Obviously, it is slightly awkward to split up a speech on what I regard as one of the most important pieces of legislation I have had the privilege to introduce to this House in my five years as Minister for Public Expenditure and Reform.
As I indicated previously, the Public Sector Standards Bill is a new, robust and positive framework for identifying, disclosing and managing conflicts of interest, as well as providing for a streamlined and consistent approach to ethics legislation across the public sector. As I explained before the break, it draws on all the experiences we have had in the operation of the existing patchwork of pieces of legislation that deal with both national officials and elected representatives and local officials and representatives and it integrates them into one overarching piece of legislation. It also does two other important things. First, it draws from best international experience, and we have dialogued with the most progressive countries in regard to ethics to ensure we have best practice enshrined in this Bill. Second, we have, of course, had regard to the advices we have received from tribunals and from the Standards in Public Office Commission, SIPOC, which has in many ways been overseeing the legislation that has existed to date. I should also acknowledge the work done by the Joint Committee on Finance, Public Expenditure and Reform, which was very involved in the pre-legislative scrutiny. It is one of the innovations in this Dáil that has been very worthwhile.
Of course, no legislation can eliminate corruption. However, this Bill will ensure there is a robust framework in place to ensure that conflicts are appropriately identified well in advance and controlled. For control and identification to be successful, it will be crucial that public officials can make skilled judgments as to what in their particular role and personal circumstances could give rise to conflict. In any of those circumstances, there needs to be clarity about these matters.
The role of commissioner in education and research, together with the strengthened code of conduct and statutory principles we are now laying out in law for the first time, will ensure that the consideration of standards is a significant factor for those performing public office. The publication of this Bill marks the culmination of the extensive programme of reform I have undertaken since 2011. Real and meaningful progress has been made so far, with the Freedom of Information Act fully restored and, in fact, strengthened and broadened from the original Act, and with overarching and clear legislation to protect whistleblowers, not only in the public sphere but in the private sphere as well.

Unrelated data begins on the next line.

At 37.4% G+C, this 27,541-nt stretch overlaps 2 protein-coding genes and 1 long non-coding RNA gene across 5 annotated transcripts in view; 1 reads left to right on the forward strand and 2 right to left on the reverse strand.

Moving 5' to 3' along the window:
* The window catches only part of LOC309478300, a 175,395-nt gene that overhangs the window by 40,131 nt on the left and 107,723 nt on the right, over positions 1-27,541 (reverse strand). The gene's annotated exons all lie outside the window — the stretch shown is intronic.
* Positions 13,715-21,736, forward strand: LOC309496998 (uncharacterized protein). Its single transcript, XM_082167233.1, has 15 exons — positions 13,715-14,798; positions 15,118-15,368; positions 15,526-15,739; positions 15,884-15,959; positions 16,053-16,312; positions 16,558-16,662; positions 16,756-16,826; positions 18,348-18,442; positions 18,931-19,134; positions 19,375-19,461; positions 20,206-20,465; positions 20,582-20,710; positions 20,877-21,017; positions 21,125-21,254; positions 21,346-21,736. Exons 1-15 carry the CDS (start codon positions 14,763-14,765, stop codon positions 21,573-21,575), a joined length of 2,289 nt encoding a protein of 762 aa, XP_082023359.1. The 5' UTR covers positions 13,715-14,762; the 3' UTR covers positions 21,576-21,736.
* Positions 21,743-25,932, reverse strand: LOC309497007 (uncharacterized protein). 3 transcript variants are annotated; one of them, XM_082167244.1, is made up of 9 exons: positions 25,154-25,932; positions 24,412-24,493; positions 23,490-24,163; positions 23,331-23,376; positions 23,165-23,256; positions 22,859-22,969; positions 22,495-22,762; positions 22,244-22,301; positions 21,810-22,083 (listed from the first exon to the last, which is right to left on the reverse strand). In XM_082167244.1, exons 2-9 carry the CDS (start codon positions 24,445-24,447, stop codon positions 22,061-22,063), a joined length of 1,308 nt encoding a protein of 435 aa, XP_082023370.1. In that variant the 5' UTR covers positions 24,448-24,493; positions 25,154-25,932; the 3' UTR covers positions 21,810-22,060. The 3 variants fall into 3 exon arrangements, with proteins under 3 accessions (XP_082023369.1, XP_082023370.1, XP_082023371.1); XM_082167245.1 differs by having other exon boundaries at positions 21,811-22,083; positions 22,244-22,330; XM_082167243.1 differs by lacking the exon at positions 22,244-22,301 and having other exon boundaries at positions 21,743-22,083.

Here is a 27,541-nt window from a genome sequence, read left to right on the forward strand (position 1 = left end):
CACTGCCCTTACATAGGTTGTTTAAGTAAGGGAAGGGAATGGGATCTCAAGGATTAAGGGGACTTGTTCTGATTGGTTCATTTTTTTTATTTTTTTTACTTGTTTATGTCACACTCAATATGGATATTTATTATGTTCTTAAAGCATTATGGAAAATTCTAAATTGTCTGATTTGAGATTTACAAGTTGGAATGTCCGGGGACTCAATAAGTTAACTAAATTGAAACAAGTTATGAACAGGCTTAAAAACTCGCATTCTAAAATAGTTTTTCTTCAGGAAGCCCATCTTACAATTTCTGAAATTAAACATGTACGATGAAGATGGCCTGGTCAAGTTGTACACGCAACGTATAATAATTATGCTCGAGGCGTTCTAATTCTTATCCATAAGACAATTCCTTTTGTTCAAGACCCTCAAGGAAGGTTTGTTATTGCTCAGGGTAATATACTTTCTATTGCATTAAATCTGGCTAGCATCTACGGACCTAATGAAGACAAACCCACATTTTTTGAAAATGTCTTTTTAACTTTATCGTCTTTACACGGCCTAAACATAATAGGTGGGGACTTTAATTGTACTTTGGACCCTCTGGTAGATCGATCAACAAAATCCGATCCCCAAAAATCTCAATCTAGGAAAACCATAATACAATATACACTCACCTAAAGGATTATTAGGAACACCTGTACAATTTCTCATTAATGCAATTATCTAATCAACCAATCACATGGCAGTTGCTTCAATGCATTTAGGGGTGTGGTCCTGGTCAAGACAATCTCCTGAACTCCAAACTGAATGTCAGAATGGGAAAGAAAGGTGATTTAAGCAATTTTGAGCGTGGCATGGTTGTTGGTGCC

The groundbreaking legislation to regulate lobbying is important and we expect to have the first report from those who registered as lobbyists later this week. Legislation also greatly expands the role, remit and powers of the Ombudsman.
I now turn to the Bill before us and will go briefly through each Part. Part 1 contains preliminary and general matters, including, within sections 1 and 2, the Short Title and standard commencement arrangements and definitions. An interpretation of the expression “material interest in a matter” is provided in section 3, and the term “public official” is defined in section 4. For the purposes of this Bill, public officials are divided into three categories, namely categories A, B and C. These categories are set out and described in section 5. The meaning of the term “public body” is outlined in section 6.
Section 7 contains seven categories of declarable interests. Section 8 sets out the interests which are private declarable interests. Section 9 provides that nothing in the Act will prevent a person from being a candidate in an election for either House of the Oireachtas, a local authority, or the European Parliament.
Part 2 contains three chapters. Chapter 1 begins with section 10 and provides for the maintenance by public officials of proper standards of integrity and concern for the public interest and the efficient and effective use of resources. Section 11 prohibits a public official from seeking or exacting from any person, other than the official’s employer, any benefit, remuneration, fee, reward or other favour for anything done or not done by virtue of his or her employment. Sections 12 and 13 provide for the ad hoc declarations that are required of public officials where a conflict of interest arises. Section 14 prohibits a public official from using confidential information obtained in his or her capacity as a public official to improperly further, or seek to further, his or her private interests or those of a connected person. Section 15 prohibits members of local authorities from acquiring or disposing of land or dealing in any professional capacity with land during their term of office and for two years afterwards in certain circumstances.